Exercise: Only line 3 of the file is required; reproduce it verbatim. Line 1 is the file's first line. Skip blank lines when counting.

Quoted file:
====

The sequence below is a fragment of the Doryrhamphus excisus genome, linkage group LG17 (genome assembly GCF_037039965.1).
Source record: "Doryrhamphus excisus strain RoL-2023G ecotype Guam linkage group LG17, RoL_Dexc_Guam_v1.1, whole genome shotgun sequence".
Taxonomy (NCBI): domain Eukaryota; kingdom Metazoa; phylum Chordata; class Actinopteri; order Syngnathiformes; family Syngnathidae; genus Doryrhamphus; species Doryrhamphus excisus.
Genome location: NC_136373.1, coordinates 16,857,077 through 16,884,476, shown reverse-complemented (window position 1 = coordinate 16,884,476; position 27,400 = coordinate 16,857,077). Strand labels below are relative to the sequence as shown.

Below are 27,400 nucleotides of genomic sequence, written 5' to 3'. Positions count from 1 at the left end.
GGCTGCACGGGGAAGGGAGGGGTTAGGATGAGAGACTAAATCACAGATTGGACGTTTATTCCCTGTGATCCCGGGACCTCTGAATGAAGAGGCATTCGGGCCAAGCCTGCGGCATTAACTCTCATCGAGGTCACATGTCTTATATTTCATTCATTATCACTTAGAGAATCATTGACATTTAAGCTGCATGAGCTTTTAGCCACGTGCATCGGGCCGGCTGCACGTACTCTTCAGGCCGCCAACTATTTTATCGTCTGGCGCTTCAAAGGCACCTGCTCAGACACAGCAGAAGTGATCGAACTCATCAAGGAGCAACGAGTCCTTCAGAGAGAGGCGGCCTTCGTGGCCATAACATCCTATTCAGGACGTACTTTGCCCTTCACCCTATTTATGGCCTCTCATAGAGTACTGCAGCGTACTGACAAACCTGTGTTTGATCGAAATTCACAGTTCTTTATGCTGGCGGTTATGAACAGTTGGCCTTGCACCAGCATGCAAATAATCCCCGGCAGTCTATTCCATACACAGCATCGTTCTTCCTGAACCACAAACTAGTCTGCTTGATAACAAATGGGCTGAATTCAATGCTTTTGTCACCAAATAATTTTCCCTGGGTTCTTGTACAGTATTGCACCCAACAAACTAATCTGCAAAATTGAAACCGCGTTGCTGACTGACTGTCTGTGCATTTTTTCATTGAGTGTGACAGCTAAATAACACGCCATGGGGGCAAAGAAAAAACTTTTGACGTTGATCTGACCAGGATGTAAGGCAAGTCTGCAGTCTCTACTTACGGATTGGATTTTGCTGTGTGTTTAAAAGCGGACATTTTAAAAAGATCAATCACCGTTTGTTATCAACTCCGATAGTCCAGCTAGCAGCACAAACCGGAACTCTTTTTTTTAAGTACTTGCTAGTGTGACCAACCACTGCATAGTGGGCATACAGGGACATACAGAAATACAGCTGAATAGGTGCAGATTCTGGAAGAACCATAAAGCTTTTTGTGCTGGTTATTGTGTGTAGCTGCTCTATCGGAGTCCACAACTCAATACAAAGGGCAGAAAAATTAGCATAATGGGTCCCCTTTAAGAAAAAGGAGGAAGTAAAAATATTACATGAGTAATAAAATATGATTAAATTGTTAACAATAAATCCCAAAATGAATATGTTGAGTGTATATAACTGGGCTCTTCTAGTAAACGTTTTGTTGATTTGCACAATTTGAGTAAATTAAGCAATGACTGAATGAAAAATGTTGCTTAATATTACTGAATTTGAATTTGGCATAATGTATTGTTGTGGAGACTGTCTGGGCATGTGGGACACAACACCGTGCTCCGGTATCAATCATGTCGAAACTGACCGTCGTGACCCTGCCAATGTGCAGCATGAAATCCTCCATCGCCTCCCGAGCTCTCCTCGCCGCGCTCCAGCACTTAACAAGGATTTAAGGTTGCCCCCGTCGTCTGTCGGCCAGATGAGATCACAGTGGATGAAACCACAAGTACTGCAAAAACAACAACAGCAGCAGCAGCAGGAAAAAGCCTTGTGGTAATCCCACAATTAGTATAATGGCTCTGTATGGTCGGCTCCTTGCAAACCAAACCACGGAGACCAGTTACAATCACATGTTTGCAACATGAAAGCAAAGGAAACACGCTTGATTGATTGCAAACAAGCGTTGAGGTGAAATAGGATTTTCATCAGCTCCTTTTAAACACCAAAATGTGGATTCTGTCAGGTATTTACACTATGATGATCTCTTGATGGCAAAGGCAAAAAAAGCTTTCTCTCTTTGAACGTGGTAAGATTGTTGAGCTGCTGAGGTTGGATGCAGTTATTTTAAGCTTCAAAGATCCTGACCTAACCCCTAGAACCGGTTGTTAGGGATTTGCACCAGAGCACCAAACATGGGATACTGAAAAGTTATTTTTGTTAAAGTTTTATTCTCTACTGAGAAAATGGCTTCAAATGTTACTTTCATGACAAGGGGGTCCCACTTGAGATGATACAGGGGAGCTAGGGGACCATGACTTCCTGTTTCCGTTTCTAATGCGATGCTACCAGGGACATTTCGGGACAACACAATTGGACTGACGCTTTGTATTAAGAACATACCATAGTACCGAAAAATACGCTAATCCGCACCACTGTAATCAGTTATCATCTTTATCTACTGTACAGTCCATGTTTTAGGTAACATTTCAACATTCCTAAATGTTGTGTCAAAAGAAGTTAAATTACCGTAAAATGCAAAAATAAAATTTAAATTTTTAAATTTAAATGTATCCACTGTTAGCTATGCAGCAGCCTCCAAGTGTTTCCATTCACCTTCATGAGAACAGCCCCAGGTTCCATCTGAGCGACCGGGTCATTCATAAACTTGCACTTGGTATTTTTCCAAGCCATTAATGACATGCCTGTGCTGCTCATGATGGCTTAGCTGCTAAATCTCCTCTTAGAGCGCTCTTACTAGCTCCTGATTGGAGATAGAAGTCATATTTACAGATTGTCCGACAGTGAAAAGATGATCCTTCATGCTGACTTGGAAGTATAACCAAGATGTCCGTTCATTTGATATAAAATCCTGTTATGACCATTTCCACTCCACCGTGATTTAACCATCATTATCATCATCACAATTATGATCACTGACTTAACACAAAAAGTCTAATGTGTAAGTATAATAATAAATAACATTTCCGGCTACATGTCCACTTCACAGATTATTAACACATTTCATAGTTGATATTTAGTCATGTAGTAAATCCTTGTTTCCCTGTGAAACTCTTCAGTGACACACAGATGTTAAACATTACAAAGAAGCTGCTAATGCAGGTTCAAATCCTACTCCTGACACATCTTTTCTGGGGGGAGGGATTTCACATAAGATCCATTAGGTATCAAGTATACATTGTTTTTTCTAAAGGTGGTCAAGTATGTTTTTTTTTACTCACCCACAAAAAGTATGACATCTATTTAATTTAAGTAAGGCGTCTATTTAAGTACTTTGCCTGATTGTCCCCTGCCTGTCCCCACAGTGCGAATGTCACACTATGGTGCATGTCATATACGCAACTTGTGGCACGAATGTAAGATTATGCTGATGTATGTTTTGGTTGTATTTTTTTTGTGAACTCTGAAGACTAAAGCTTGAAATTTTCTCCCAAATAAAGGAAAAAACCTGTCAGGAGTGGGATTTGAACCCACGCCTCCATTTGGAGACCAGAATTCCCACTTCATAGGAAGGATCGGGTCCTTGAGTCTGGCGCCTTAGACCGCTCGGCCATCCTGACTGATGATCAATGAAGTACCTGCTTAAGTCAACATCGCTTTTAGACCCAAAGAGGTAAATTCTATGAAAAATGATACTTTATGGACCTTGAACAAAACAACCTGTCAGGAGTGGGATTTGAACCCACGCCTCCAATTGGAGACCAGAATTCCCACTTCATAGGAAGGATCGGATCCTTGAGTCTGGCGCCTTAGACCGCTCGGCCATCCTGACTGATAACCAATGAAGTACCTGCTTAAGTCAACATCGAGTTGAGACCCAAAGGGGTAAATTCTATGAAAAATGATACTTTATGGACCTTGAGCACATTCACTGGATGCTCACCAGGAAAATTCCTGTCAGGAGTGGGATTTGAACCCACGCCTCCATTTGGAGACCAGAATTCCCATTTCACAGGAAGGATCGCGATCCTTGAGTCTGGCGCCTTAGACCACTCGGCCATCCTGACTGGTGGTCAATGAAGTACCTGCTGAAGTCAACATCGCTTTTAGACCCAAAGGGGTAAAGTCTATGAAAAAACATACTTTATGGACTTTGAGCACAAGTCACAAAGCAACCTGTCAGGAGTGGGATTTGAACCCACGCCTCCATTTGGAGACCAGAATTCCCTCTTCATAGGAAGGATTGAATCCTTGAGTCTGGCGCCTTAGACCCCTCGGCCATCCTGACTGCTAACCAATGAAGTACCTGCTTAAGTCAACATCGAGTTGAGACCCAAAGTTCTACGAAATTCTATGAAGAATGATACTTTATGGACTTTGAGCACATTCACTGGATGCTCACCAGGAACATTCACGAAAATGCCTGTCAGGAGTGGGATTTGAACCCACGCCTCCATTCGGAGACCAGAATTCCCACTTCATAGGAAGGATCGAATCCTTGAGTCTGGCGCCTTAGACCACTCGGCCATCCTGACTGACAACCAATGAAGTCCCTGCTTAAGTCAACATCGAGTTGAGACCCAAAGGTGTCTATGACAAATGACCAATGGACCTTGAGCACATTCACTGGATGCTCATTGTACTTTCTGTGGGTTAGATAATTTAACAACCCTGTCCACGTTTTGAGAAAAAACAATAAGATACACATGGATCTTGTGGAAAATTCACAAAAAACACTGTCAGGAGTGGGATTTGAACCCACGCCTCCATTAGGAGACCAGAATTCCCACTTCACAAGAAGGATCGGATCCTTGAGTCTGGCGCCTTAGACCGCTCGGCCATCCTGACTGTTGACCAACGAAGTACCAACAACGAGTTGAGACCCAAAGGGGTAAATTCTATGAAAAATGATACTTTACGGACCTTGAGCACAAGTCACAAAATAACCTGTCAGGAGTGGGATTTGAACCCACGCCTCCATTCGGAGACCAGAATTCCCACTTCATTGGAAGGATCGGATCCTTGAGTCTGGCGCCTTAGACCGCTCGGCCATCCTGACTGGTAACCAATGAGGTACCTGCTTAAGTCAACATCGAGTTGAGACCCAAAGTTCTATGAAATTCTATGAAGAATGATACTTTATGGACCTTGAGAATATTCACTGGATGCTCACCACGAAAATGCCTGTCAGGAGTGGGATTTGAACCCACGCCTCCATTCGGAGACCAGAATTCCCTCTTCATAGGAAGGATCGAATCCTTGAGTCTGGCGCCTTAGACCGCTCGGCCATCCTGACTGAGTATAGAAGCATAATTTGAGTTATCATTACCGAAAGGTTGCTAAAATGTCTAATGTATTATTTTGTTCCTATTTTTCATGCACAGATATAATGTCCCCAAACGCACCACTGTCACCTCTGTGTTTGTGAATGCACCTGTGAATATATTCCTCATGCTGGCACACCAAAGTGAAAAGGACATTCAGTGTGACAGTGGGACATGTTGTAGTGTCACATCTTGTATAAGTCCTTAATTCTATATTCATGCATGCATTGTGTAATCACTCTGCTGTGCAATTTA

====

Taxonomy (NCBI): domain Eukaryota; kingdom Metazoa; phylum Chordata; class Actinopteri; order Syngnathiformes; family Syngnathidae; genus Doryrhamphus; species Doryrhamphus excisus.